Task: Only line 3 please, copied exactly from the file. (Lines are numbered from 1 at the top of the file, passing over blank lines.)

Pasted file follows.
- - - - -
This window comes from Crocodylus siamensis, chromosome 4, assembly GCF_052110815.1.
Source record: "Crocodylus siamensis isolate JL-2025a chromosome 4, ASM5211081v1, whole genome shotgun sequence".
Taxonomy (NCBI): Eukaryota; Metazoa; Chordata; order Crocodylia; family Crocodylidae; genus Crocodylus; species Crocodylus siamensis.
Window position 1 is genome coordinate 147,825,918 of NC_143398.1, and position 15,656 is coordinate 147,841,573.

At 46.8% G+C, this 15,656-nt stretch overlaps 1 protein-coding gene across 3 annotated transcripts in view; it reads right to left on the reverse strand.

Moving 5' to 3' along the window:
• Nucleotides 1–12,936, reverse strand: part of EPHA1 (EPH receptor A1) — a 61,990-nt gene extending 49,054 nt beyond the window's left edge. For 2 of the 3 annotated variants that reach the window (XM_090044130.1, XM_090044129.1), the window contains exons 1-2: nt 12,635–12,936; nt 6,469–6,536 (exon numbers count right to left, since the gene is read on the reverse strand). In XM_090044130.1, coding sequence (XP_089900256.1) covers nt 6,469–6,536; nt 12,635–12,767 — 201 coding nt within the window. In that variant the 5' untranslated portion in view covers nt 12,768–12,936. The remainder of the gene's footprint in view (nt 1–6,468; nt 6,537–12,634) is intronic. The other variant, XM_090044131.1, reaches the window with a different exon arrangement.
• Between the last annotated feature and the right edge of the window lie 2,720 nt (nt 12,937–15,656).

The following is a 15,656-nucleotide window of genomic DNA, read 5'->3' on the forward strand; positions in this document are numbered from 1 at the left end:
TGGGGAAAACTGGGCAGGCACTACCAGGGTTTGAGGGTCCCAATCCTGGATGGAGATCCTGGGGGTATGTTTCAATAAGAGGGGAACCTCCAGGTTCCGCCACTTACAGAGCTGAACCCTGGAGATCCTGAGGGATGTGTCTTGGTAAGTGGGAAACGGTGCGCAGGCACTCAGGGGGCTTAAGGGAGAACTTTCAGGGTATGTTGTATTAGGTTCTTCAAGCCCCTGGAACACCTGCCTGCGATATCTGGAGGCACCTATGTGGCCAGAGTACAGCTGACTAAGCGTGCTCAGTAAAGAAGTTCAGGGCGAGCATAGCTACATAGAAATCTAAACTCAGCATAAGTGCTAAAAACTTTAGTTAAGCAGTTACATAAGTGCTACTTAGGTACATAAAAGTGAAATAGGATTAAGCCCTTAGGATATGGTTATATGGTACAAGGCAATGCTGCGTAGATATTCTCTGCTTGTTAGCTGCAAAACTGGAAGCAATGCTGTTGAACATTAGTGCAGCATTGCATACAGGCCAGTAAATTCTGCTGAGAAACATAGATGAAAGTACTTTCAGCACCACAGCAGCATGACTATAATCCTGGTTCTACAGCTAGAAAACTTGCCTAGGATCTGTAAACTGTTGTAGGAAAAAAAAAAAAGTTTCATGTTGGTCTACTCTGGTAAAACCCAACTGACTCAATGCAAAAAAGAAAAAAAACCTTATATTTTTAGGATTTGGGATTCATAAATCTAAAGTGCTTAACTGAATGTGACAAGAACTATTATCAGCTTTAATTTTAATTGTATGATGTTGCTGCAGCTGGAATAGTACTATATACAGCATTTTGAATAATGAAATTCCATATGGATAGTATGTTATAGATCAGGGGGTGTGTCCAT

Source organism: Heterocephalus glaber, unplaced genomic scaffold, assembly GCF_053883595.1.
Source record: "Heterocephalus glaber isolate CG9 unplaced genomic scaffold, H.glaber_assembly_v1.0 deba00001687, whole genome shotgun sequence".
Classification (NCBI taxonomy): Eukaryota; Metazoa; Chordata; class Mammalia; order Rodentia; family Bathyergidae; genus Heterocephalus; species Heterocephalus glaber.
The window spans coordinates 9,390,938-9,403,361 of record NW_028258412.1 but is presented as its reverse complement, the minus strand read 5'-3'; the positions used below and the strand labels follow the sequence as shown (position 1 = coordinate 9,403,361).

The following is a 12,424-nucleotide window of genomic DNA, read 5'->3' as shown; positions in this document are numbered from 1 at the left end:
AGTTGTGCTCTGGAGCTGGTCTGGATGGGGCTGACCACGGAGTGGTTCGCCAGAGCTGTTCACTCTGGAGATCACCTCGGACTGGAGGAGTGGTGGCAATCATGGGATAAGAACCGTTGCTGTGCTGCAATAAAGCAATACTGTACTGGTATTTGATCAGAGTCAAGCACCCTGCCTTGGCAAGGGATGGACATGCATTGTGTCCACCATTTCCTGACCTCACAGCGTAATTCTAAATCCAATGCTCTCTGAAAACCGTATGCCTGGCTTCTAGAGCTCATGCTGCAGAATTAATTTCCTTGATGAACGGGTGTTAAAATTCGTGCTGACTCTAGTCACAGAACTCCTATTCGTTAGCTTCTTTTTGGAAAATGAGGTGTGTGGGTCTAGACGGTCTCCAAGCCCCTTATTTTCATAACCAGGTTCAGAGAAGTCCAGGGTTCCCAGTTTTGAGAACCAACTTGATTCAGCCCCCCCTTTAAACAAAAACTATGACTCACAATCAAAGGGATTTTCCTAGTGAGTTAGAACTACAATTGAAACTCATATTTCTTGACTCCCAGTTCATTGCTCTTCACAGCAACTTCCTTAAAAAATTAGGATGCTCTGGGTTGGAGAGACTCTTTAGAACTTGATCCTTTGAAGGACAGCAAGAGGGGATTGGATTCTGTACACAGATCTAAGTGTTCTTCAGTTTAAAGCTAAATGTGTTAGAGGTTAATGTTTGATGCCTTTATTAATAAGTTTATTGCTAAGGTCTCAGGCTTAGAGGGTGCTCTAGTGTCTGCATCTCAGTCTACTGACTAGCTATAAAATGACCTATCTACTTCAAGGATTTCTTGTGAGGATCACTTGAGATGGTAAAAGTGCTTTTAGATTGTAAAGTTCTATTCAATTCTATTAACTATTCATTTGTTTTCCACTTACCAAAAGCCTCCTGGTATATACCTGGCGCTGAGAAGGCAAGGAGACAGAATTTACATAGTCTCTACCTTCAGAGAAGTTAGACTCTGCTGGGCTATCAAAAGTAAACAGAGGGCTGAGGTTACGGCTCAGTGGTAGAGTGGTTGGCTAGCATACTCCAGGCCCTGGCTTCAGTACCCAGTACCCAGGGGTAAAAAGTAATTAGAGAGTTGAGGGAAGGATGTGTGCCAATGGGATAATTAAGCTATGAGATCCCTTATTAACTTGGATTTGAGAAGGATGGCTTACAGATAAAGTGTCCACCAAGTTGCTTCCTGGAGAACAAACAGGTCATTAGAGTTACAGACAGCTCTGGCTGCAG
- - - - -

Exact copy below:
Taxonomy (NCBI): Eukaryota; Metazoa; Chordata; order Crocodylia; family Crocodylidae; genus Crocodylus; species Crocodylus siamensis.